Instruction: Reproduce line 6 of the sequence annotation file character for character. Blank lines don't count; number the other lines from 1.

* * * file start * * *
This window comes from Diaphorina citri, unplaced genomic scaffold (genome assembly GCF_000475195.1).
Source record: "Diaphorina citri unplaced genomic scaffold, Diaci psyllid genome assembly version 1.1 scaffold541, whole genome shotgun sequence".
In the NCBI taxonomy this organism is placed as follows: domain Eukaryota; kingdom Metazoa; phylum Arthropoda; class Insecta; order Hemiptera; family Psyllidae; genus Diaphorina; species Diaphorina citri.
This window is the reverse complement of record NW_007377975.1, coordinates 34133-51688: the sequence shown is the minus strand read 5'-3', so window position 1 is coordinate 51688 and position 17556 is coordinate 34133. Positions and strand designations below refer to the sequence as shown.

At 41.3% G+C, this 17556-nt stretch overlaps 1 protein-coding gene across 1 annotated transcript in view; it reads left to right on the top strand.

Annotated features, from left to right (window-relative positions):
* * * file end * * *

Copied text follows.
Annotated features, from left to right (window-relative positions):